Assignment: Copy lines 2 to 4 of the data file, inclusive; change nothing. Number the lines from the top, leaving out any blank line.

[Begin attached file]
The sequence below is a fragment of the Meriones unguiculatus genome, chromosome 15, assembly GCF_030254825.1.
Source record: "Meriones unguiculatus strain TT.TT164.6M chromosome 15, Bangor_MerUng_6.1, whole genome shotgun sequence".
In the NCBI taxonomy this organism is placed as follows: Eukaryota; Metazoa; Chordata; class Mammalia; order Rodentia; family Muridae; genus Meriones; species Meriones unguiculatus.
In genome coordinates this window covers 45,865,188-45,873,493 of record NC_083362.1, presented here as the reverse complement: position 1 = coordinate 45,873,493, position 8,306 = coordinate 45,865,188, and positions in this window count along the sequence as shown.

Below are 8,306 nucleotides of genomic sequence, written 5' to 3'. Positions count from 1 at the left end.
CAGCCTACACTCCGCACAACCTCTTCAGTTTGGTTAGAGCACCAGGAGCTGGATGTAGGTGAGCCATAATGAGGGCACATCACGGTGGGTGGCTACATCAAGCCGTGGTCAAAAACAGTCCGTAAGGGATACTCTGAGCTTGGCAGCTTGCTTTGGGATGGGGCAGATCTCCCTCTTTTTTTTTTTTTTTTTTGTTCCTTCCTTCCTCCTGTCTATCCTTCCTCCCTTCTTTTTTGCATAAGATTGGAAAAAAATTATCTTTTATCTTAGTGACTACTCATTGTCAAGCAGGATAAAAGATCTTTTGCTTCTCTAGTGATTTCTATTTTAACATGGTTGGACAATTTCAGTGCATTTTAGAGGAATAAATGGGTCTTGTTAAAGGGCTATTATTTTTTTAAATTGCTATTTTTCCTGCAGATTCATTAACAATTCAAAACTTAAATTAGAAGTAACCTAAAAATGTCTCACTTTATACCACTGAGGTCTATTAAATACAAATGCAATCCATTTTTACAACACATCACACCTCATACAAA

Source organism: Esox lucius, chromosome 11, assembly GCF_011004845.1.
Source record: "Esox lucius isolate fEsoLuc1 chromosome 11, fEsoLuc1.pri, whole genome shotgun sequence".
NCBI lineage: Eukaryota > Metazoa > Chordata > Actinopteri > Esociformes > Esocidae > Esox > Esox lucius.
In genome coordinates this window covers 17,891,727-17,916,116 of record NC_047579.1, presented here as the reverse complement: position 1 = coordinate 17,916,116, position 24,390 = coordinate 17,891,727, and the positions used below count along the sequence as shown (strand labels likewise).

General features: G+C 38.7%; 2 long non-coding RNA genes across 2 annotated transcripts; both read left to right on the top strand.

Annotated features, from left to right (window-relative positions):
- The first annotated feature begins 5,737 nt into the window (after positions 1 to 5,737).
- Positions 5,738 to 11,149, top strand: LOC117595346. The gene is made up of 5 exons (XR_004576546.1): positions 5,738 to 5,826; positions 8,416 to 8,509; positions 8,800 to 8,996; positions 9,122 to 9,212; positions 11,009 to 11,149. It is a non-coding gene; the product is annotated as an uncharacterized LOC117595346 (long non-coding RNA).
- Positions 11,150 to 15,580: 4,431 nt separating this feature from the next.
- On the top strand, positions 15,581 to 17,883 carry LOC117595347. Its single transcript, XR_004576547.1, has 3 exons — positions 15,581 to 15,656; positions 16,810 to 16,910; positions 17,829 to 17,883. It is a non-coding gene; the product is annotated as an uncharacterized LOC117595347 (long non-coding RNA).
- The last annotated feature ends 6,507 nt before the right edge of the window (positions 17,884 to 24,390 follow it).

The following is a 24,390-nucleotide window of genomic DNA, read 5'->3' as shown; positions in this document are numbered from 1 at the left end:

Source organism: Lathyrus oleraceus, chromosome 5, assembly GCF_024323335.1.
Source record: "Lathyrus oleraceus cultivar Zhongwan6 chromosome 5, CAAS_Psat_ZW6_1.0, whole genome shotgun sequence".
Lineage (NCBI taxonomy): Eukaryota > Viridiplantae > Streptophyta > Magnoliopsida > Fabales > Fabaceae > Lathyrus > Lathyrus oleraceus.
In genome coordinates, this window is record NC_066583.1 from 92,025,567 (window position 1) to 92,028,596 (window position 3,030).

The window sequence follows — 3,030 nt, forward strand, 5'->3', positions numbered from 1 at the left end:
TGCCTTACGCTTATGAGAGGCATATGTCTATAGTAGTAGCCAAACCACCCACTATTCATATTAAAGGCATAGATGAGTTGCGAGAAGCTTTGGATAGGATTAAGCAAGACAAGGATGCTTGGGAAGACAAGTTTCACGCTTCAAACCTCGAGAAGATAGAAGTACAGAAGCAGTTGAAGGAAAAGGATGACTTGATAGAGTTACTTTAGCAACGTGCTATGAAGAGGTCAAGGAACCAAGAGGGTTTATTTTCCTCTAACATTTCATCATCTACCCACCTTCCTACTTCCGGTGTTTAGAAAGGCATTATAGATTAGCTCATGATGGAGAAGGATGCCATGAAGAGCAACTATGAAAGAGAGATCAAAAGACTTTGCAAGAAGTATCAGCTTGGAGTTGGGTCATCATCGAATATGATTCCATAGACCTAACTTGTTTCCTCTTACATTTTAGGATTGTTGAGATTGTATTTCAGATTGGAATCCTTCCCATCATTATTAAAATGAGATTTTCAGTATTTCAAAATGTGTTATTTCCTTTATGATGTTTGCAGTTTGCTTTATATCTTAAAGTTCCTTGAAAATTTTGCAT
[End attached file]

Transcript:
Source record: "Meriones unguiculatus strain TT.TT164.6M chromosome 15, Bangor_MerUng_6.1, whole genome shotgun sequence".
In the NCBI taxonomy this organism is placed as follows: Eukaryota; Metazoa; Chordata; class Mammalia; order Rodentia; family Muridae; genus Meriones; species Meriones unguiculatus.
In genome coordinates this window covers 45,865,188-45,873,493 of record NC_083362.1, presented here as the reverse complement: position 1 = coordinate 45,873,493, position 8,306 = coordinate 45,865,188, and positions in this window count along the sequence as shown.